Byington CL, Lee V
2015; 314 (11) 1139-114
The potential of women in medicine and science, like those in many other professions, has not been fully realised. When compared with men, women in these fields are paid less, have higher rates of attrition, have fewer scientific publications, and are less likely to apply for NIH funding and to be principal investigators. It is not surprising therefore, that women are less likely to advance to the highest ranks in academic medicine...
Jena AB, Kuhllar D, Ho O, Olenski AR, Blumenthal DM
2015; 314 (11) 1149-58
The proportion of women at the rank of full professor in US medical schools has not increased since 1980 and remains below that of men. Whether differences in age, experience, specialty, and research productivity between sexes explain persistent disparities in faculty rank has not been studied.
Modra LJ, Austin DE, Yong SA, Chambers EJ, Jones D
2016; 204 (10) 385
A gender imbalance has been noted at medical conferences internationally, with typically more male than female speakers.
We conducted a retrospective observational study to assess the proportion of female program speakers and the time allocated to them at the annual scientific meetings (ASMs) of six Australasian specialty colleges from 2012 to 2014 (n = 17). For 2013, female ASM representation was compared with published data on female workforce participation for each specialty. The six colleges evaluated were the Australasian College for Emergency Medicine (ACEM), Australian and New Zealand College of Anaesthetists (ANZCA), College of Intensive Care Medicine of Australia and New Zealand (CICM), Royal Australasian College of Physicians (RACP), Royal Australasian College of Surgeons (RACS) and Royal Australian and New Zealand College of Obstetricians and Gynaecologists (RANZCOG).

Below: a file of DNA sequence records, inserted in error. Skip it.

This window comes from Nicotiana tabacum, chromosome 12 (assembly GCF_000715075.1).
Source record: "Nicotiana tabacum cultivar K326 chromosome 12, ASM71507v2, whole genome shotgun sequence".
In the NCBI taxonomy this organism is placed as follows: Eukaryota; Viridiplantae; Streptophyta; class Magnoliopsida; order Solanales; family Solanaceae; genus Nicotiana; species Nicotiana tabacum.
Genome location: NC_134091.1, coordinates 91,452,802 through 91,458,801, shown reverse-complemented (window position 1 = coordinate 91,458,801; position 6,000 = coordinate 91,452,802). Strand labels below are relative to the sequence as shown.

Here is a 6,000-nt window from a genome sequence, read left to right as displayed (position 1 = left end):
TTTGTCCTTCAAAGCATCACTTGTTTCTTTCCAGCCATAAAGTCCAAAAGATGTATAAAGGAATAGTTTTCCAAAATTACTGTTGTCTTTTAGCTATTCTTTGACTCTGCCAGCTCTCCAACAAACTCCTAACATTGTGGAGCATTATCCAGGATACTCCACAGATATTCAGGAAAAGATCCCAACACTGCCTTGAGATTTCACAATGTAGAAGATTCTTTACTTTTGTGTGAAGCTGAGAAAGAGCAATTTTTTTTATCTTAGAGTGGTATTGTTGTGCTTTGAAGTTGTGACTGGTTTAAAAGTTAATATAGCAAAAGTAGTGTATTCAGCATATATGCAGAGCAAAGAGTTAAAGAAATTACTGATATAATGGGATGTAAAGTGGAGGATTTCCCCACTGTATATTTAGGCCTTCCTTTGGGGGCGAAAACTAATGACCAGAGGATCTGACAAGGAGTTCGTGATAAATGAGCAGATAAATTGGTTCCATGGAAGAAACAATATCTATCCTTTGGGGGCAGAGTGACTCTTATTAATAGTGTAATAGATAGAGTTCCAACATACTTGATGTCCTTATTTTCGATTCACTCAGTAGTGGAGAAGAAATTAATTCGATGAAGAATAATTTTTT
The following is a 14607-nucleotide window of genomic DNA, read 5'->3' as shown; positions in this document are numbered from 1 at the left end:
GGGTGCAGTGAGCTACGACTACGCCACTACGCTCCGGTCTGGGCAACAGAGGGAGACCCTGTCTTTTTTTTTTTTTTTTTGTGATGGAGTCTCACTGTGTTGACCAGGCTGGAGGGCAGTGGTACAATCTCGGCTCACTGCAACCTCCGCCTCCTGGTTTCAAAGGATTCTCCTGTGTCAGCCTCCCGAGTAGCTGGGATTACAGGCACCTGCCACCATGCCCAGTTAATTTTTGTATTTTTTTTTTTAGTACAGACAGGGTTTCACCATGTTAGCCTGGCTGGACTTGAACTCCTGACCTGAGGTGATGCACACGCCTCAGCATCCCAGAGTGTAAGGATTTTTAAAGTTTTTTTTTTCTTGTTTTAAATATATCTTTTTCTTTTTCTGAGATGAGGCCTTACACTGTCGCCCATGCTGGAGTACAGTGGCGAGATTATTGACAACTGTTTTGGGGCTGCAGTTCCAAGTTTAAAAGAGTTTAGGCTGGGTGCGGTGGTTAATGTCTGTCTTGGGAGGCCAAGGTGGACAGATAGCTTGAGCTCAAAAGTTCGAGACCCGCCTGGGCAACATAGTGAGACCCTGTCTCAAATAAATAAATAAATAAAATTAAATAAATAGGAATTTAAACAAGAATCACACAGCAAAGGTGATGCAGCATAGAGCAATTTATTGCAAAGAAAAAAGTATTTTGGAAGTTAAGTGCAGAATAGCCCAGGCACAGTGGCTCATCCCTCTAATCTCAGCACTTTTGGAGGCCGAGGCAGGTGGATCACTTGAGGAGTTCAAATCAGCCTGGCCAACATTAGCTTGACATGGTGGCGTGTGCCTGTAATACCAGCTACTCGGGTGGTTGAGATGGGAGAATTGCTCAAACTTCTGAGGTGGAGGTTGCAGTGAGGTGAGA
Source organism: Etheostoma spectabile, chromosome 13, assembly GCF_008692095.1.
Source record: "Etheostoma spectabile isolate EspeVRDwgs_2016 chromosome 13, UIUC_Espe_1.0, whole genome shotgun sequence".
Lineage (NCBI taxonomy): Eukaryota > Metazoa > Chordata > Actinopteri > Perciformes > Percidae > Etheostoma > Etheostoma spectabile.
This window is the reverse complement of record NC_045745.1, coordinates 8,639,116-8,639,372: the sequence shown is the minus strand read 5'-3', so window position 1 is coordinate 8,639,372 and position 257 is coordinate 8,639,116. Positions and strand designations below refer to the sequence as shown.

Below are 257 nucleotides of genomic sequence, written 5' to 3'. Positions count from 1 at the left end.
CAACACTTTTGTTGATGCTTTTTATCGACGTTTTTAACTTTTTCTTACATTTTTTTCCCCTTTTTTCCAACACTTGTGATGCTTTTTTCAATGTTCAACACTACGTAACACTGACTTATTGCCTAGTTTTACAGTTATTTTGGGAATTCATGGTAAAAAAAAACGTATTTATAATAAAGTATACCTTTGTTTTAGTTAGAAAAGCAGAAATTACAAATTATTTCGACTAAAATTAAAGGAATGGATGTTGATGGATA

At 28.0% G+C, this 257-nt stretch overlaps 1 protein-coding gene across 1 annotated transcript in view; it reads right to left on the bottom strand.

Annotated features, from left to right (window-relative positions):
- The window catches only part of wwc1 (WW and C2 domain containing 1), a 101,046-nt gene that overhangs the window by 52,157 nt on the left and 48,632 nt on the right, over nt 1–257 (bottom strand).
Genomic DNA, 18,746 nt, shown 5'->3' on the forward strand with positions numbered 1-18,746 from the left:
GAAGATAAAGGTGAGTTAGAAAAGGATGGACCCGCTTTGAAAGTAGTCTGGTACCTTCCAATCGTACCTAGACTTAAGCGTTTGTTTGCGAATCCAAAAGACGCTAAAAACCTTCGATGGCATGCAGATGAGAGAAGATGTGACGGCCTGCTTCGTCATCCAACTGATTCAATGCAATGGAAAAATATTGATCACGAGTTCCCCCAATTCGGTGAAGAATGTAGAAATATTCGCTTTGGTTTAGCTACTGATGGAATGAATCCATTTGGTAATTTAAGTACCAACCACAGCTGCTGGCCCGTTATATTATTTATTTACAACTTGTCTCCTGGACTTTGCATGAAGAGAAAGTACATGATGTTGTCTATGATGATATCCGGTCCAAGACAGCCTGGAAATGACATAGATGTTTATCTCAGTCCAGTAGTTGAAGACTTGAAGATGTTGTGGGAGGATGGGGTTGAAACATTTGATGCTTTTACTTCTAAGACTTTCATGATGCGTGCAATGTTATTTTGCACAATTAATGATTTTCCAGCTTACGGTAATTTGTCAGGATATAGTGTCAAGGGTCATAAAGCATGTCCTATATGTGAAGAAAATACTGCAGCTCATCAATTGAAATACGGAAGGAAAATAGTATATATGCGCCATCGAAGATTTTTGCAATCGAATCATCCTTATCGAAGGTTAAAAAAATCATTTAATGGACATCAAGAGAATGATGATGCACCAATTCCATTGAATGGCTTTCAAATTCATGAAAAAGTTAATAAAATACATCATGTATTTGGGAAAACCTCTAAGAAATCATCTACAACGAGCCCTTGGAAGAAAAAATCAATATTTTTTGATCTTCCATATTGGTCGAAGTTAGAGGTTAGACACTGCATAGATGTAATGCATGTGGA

Are gender gaps due to evaluations of the applicant or the science? A natural experiment at a national funding agency
Witteman HO, Hendricks M, Straus S, Tannenbaum C
Lancet 2019; 393; 531-540
Across countries and disciplines, studies show male researchers receive more research funding than their female peers. Because most studies have been observational, it is unclear whether imbalances stem from evaluations of female research investigators or of their proposed research. In 2014, the Canadian Institutes of Health Research created a natural experiment by dividing investigator-initiated funding applications into two new grant programmes: one with and one without an explicit review focus on the calibre of the principal investigator.